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Kate Adie praises Bridport's Read Easy scheme
A WOMAN not short on courage herself, BBC journalist Kate Adie was in Bridport this week paying tribute to the bravery of adults learning to read.
Ms Adie is the new patron of Dorset’s Read Easy scheme and she was at the packed town hall on Tuesday to present certificates to graduates.
She said: “I feel immensely honoured to be patron.
“There are so many things that reading encompasses – the whole of human life put into words.
“I feel passionately about this that everybody should achieve that point where they feel confident, not only confident, but happy that they can read because reading is about pleasure as much as it is about information, warning and advice.”
She said it was wonderful to see so many people in Bridport who care about the scheme and paid tribute to the readers and their helpers.
She added: “Not all of us learn at school, that is very clear, for all kind of reasons, for which no one should look for the fault, certainly not the fault in the person trying to learn to read.
“The business of words is central to our communication. So hurrah to all the people who are coming forward and all those people who are helping.”
She said a former colleague, newsreader Michael Burke, always said he just got paid for reading out loud.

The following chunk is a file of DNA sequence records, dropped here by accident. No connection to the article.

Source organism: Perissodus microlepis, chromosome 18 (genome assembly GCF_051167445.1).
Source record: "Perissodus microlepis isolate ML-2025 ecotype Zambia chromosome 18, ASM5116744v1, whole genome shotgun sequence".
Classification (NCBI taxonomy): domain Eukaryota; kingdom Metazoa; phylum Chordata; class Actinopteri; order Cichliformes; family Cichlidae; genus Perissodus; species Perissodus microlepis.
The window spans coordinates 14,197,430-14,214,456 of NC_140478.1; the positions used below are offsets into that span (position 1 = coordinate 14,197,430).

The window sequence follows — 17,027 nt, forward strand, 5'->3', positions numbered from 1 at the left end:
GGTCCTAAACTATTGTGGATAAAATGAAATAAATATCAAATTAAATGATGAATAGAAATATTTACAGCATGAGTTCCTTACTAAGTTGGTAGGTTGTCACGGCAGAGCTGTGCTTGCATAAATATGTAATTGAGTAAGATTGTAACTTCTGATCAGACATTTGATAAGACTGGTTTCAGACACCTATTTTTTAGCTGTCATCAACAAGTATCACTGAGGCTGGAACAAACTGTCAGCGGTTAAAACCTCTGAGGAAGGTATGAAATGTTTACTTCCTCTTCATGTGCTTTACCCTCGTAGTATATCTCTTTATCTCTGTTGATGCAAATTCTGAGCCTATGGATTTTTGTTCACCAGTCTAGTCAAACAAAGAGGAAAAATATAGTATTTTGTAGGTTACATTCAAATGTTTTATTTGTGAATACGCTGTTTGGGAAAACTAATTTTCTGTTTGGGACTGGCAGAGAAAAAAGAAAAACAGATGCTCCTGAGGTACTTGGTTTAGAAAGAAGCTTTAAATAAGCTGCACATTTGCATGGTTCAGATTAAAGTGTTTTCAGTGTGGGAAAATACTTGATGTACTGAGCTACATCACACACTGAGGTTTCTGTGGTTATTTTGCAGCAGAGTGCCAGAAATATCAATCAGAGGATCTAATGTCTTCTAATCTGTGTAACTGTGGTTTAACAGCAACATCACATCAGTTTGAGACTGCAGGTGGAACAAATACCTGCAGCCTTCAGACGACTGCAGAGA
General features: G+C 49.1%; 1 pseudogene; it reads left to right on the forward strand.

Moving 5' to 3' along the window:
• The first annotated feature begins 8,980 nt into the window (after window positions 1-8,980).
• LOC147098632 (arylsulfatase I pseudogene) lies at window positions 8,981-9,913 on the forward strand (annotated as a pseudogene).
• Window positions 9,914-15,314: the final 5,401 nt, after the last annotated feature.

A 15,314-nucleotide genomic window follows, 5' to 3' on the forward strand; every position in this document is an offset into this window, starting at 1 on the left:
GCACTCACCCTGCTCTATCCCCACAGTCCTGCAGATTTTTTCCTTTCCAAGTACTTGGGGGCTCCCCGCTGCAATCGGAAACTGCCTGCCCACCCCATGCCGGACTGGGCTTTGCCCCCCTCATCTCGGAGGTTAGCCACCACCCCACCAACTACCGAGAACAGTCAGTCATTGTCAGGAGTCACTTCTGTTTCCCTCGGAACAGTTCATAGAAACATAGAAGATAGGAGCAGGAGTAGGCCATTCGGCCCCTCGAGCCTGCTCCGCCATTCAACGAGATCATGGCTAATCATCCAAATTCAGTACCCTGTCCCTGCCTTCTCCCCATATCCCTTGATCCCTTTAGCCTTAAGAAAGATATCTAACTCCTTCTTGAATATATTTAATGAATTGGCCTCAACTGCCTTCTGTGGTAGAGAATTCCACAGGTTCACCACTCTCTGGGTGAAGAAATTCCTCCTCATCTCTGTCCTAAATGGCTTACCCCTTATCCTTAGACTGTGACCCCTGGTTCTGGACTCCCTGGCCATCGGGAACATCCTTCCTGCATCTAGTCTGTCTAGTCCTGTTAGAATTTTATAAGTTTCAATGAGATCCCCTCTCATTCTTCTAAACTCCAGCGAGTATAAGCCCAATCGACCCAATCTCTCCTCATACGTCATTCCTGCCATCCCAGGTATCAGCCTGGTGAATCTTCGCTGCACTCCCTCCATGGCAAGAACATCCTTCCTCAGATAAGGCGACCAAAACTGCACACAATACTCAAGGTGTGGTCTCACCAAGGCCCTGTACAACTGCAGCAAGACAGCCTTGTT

She said: “If one person can spend his life doing that and getting paid for it – perhaps that’s a tiny indication of how important it and how fruitful it is to learn to read “To be able read can lead to anywhere.”
Bridport’s Read Easy chairman Christian Tyler thanked everyone who has supported the scheme, especially co-ordinator Vee Driscoll, in its two and a half years and asked that people spread the word He said: “Since October 2011 we have had 36 people from the Bridport area with 16 graduates.
“We have done a great deal but there is an awful lot more we can do. According to surveys about one in five or six adults struggle. Bridport has an adult population of about 12,000 people which suggests there are about 2,500 who need help.”
Helper Councillor Anne Rickard said she’d found some words on the internet that applied to all the readers: “Strength doesn’t come from what you can do it comes from overcoming the things you once thought you couldn’t.”
New reader Christine Orchard, 41,pictured above, said: “It took quite a lot of courage to do. It has made a hell of a lot of difference. In past I have had to rely on everybody else to help me.
“A whole new world has opened up to me. I would definitely recommend it to anyone. It did feel shame because somebody of my age should have been able to do it a long time ago but it is the best thing I have done.”
Another reader Gary Sollis, 55, pictured above, said: “It has made a lot of difference. I can do things I couldn’t do before, it makes a hell of a difference to me.
“When you are at school when you are not as bright as they others they tend to pick on the brighter ones, They just push you behind and try and forget about you and concentrate on the more intelligent ones.”
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